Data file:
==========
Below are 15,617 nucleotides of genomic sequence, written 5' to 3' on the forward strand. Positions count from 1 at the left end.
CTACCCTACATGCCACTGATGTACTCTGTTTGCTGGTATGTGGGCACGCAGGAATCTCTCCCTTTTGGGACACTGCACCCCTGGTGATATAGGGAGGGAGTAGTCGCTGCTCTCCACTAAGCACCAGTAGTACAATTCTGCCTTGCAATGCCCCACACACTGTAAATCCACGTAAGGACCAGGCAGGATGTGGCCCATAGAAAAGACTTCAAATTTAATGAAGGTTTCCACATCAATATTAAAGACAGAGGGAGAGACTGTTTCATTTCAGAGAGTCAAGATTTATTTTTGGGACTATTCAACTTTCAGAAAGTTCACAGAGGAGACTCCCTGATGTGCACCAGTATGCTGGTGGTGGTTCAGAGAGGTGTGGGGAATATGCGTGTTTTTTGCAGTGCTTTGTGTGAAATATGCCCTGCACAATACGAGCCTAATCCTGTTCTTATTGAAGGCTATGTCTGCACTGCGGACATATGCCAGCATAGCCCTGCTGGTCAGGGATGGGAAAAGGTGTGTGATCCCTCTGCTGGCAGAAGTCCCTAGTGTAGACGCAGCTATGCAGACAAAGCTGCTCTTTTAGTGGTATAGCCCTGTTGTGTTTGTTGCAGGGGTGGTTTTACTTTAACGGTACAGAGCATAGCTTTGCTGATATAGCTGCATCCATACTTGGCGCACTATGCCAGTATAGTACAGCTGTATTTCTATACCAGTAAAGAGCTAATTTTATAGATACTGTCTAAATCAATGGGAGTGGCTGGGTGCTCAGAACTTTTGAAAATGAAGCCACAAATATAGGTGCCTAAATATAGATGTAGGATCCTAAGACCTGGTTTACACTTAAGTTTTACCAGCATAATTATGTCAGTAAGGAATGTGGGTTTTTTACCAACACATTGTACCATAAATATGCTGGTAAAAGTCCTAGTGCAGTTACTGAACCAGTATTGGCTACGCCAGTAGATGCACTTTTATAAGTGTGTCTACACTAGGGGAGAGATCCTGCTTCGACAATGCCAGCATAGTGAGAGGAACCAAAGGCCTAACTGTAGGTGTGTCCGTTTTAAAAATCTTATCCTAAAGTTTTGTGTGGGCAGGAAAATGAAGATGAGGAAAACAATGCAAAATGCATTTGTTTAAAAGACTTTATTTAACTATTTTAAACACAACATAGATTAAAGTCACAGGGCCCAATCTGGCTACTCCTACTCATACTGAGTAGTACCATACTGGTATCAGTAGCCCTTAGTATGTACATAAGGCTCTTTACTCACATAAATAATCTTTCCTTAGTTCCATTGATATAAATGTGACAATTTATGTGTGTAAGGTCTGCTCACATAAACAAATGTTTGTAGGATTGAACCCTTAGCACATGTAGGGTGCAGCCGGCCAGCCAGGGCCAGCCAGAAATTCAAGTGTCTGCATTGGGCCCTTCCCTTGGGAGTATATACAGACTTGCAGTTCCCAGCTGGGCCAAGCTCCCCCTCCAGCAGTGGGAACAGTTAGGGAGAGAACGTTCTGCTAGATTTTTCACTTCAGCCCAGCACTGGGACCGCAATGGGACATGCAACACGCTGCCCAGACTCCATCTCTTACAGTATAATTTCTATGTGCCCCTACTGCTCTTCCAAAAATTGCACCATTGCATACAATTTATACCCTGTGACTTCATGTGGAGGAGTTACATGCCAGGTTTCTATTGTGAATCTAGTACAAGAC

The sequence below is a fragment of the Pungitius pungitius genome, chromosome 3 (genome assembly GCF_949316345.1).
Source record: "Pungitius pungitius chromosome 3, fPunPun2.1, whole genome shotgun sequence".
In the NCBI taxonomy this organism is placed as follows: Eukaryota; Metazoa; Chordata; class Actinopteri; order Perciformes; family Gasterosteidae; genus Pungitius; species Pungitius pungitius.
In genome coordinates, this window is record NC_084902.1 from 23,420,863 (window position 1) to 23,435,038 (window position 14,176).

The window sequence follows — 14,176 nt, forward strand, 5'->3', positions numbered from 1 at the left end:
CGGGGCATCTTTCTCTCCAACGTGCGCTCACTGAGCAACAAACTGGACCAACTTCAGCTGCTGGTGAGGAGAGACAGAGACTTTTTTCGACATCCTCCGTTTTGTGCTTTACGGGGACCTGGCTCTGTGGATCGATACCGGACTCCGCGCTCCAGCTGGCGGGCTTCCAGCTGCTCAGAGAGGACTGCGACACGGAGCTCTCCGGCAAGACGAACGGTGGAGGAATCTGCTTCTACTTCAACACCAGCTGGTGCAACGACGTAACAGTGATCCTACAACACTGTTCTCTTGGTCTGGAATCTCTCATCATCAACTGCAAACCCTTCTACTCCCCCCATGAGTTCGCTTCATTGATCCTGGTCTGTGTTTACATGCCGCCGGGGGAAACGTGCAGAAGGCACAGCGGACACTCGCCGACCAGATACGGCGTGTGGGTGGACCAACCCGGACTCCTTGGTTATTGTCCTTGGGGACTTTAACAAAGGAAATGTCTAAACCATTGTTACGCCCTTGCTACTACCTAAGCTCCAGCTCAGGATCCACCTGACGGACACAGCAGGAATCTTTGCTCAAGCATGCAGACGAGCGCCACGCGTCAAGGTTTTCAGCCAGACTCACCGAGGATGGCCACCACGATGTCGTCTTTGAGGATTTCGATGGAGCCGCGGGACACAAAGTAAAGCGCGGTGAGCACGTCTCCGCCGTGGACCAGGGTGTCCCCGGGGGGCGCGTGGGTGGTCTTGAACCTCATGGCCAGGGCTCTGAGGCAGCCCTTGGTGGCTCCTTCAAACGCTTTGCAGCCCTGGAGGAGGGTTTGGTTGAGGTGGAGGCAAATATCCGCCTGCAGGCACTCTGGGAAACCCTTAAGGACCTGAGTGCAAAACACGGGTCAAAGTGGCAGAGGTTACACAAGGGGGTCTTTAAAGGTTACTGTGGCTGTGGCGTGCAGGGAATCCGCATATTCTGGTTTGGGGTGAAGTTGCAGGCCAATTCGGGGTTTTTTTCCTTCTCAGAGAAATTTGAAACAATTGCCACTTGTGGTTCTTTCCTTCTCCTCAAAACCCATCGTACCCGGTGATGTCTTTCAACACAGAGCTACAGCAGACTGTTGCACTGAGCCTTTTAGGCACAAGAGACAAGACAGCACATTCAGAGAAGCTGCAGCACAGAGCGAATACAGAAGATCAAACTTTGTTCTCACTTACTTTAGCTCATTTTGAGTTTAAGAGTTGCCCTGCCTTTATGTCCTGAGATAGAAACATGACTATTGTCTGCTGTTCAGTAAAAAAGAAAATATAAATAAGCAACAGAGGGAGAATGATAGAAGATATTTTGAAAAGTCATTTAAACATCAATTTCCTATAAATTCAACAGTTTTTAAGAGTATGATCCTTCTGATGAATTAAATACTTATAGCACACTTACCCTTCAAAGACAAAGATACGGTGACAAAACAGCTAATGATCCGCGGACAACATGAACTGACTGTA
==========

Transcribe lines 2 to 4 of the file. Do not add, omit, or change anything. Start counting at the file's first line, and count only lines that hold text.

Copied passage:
CTACCCTACATGCCACTGATGTACTCTGTTTGCTGGTATGTGGGCACGCAGGAATCTCTCCCTTTTGGGACACTGCACCCCTGGTGATATAGGGAGGGAGTAGTCGCTGCTCTCCACTAAGCACCAGTAGTACAATTCTGCCTTGCAATGCCCCACACACTGTAAATCCACGTAAGGACCAGGCAGGATGTGGCCCATAGAAAAGACTTCAAATTTAATGAAGGTTTCCACATCAATATTAAAGACAGAGGGAGAGACTGTTTCATTTCAGAGAGTCAAGATTTATTTTTGGGACTATTCAACTTTCAGAAAGTTCACAGAGGAGACTCCCTGATGTGCACCAGTATGCTGGTGGTGGTTCAGAGAGGTGTGGGGAATATGCGTGTTTTTTGCAGTGCTTTGTGTGAAATATGCCCTGCACAATACGAGCCTAATCCTGTTCTTATTGAAGGCTATGTCTGCACTGCGGACATATGCCAGCATAGCCCTGCTGGTCAGGGATGGGAAAAGGTGTGTGATCCCTCTGCTGGCAGAAGTCCCTAGTGTAGACGCAGCTATGCAGACAAAGCTGCTCTTTTAGTGGTATAGCCCTGTTGTGTTTGTTGCAGGGGTGGTTTTACTTTAACGGTACAGAGCATAGCTTTGCTGATATAGCTGCATCCATACTTGGCGCACTATGCCAGTATAGTACAGCTGTATTTCTATACCAGTAAAGAGCTAATTTTATAGATACTGTCTAAATCAATGGGAGTGGCTGGGTGCTCAGAACTTTTGAAAATGAAGCCACAAATATAGGTGCCTAAATATAGATGTAGGATCCTAAGACCTGGTTTACACTTAAGTTTTACCAGCATAATTATGTCAGTAAGGAATGTGGGTTTTTTACCAACACATTGTACCATAAATATGCTGGTAAAAGTCCTAGTGCAGTTACTGAACCAGTATTGGCTACGCCAGTAGATGCACTTTTATAAGTGTGTCTACACTAGGGGAGAGATCCTGCTTCGACAATGCCAGCATAGTGAGAGGAACCAAAGGCCTAACTGTAGGTGTGTCCGTTTTAAAAATCTTATCCTAAAGTTTTGTGTGGGCAGGAAAATGAAGATGAGGAAAACAATGCAAAATGCATTTGTTTAAAAGACTTTATTTAACTATTTTAAACACAACATAGATTAAAGTCACAGGGCCCAATCTGGCTACTCCTACTCATACTGAGTAGTACCATACTGGTATCAGTAGCCCTTAGTATGTACATAAGGCTCTTTACTCACATAAATAATCTTTCCTTAGTTCCATTGATATAAATGTGACAATTTATGTGTGTAAGGTCTGCTCACATAAACAAATGTTTGTAGGATTGAACCCTTAGCACATGTAGGGTGCAGCCGGCCAGCCAGGGCCAGCCAGAAATTCAAGTGTCTGCATTGGGCCCTTCCCTTGGGAGTATATACAGACTTGCAGTTCCCAGCTGGGCCAAGCTCCCCCTCCAGCAGTGGGAACAGTTAGGGAGAGAACGTTCTGCTAGATTTTTCACTTCAGCCCAGCACTGGGACCGCAATGGGACATGCAACACGCTGCCCAGACTCCATCTCTTACAGTATAATTTCTATGTGCCCCTACTGCTCTTCCAAAAATTGCACCATTGCATACAATTTATACCCTGTGACTTCATGTGGAGGAGTTACATGCCAGGTTTCTATTGTGAATCTAGTACAAGAC

The sequence below is a fragment of the Pungitius pungitius genome, chromosome 3 (genome assembly GCF_949316345.1).
Source record: "Pungitius pungitius chromosome 3, fPunPun2.1, whole genome shotgun sequence".